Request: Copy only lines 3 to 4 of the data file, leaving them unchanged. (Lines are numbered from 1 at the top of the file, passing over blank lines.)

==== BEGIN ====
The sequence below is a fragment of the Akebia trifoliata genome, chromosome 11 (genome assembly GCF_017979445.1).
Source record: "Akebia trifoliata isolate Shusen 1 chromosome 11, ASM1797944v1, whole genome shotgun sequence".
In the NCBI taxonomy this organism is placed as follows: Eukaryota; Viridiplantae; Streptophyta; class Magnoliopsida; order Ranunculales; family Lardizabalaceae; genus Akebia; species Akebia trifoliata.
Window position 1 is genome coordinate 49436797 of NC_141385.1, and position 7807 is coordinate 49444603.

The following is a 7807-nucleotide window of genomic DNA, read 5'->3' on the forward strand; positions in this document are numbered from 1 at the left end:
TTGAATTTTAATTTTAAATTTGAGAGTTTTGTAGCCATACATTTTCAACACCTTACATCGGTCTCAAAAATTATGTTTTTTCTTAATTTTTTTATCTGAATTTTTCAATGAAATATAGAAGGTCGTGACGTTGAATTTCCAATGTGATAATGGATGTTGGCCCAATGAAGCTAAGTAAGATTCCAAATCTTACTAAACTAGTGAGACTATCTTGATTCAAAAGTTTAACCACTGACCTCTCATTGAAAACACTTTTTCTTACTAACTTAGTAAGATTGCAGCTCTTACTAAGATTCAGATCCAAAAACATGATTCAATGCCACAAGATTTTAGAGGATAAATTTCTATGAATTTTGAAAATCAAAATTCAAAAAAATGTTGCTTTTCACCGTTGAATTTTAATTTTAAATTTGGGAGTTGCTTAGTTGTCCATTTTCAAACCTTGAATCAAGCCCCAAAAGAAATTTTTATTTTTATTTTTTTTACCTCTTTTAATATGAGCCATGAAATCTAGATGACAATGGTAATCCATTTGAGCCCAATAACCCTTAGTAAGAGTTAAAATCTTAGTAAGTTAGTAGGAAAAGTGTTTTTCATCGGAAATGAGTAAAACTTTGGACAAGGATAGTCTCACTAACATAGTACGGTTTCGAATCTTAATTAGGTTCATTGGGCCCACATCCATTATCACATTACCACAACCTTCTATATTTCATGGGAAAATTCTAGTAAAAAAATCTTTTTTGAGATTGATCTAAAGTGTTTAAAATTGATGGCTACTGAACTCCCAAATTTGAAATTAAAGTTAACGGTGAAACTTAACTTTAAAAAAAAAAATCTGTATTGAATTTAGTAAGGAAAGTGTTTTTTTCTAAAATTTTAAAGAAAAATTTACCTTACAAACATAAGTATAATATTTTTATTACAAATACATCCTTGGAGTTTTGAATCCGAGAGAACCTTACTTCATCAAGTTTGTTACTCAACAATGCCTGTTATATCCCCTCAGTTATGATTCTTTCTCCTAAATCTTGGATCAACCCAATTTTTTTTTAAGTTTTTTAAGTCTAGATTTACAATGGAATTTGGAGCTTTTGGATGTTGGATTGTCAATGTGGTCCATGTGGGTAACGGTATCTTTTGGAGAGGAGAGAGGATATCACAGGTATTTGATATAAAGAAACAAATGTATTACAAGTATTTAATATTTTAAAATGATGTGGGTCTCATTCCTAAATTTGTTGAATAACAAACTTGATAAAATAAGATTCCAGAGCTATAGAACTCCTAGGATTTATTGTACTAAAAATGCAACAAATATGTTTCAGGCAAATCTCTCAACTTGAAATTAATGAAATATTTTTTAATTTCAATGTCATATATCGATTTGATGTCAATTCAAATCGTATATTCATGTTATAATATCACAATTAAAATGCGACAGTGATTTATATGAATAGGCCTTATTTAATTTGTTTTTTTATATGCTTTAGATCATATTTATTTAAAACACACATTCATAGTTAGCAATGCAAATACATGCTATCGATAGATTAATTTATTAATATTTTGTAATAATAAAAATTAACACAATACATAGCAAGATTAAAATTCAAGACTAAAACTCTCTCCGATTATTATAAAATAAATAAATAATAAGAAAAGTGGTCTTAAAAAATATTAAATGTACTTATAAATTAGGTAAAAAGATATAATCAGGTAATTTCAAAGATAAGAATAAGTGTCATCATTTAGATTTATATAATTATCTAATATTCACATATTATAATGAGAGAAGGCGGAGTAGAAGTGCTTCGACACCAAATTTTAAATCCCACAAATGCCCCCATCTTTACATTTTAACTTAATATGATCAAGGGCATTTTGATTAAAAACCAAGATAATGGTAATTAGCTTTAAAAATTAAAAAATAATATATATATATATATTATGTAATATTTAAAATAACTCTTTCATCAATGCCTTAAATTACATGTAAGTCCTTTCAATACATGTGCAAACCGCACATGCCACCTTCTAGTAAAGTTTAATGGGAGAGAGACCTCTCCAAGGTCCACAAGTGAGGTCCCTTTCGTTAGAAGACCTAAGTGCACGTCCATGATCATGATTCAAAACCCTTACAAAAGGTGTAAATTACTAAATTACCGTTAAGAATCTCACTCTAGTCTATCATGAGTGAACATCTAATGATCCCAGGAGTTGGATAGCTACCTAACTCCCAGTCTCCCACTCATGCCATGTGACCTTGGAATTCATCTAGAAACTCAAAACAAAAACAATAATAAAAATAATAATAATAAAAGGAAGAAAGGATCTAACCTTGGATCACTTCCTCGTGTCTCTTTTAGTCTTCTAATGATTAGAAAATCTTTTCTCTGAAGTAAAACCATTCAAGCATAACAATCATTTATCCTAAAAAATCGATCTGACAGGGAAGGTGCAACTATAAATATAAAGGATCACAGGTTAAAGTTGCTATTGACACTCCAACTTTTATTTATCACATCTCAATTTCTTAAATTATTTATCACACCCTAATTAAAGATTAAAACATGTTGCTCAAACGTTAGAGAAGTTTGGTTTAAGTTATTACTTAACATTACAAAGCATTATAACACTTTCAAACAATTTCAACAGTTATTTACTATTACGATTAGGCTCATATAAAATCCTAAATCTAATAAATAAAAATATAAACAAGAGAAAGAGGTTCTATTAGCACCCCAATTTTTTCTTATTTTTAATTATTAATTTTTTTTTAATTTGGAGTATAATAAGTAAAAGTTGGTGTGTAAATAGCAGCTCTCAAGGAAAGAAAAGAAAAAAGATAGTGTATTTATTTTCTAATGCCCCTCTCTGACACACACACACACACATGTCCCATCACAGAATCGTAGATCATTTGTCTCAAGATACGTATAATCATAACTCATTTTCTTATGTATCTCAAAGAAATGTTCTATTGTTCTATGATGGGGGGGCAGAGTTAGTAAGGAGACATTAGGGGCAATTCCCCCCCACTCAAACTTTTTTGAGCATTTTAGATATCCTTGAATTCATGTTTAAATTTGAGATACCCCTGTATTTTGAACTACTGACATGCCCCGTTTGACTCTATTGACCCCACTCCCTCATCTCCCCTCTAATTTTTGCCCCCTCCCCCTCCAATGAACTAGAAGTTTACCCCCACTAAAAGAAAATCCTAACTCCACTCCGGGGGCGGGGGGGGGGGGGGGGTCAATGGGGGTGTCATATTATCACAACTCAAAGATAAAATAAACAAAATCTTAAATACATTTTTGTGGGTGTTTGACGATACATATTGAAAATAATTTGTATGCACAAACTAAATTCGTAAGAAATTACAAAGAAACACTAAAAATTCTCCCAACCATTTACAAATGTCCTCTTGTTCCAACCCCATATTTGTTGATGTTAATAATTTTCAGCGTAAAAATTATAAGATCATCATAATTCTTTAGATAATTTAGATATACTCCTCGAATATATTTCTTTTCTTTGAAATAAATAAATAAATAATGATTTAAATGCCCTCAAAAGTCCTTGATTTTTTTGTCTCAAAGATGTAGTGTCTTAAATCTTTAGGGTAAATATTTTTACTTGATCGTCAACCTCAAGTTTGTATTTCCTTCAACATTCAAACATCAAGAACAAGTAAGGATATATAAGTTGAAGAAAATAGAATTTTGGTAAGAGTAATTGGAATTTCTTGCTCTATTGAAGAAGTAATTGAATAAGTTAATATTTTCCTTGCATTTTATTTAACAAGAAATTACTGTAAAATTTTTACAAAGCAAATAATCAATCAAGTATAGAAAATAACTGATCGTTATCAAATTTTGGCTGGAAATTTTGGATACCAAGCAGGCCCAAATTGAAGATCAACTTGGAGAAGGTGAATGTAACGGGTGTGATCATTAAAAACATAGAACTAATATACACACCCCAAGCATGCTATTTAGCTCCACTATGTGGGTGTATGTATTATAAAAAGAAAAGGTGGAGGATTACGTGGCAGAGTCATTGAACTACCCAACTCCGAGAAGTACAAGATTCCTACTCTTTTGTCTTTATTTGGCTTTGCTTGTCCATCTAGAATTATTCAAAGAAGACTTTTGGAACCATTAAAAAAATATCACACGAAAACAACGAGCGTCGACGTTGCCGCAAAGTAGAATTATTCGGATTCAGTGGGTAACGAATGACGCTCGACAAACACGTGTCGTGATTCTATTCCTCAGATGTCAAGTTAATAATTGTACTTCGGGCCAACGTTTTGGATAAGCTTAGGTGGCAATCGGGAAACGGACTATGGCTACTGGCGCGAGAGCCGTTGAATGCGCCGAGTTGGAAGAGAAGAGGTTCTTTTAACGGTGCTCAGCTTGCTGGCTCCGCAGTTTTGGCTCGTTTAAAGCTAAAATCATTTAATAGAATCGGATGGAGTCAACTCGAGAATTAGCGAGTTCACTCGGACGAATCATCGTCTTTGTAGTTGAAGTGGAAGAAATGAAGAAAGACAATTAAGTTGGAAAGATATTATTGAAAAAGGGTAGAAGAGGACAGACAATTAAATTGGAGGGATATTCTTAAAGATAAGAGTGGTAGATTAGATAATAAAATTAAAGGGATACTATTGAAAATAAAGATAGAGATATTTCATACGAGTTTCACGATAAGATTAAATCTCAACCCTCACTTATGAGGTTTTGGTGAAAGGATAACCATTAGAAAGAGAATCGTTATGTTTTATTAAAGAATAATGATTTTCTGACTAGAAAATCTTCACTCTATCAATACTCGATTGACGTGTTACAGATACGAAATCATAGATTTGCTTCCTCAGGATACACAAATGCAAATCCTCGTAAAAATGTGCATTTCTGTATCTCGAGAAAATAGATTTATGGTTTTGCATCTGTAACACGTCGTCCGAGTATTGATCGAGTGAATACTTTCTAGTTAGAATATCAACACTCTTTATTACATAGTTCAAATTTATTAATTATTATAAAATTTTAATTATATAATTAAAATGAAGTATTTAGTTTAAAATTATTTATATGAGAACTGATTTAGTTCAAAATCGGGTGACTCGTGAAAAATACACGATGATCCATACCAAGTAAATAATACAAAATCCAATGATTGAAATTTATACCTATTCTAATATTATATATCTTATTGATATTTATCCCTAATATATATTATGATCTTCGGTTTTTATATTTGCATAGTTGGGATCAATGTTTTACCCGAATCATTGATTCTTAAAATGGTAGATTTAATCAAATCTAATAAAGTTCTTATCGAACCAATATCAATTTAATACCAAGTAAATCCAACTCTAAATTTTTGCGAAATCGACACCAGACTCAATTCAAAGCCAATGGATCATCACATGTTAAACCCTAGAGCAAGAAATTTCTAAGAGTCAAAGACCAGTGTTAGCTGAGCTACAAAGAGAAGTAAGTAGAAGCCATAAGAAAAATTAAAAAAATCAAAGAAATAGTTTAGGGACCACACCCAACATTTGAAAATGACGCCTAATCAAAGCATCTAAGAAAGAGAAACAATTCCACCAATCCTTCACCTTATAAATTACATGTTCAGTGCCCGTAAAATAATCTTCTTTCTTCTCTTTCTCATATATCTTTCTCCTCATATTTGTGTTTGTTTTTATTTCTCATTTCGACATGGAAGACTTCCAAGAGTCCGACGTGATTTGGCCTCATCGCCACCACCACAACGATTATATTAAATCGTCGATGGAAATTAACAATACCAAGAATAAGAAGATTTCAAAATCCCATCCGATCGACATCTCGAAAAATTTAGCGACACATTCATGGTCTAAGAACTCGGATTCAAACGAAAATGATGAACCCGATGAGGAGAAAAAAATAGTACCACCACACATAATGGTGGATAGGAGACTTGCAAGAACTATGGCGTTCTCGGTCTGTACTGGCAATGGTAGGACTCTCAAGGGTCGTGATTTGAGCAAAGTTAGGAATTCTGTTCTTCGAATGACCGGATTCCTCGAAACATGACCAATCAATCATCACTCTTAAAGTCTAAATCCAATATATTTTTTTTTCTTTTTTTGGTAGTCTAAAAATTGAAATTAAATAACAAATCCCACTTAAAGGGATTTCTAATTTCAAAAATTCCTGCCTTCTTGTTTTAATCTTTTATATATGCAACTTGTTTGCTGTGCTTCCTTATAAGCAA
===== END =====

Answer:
In the NCBI taxonomy this organism is placed as follows: Eukaryota; Viridiplantae; Streptophyta; class Magnoliopsida; order Ranunculales; family Lardizabalaceae; genus Akebia; species Akebia trifoliata.
Window position 1 is genome coordinate 49436797 of NC_141385.1, and position 7807 is coordinate 49444603.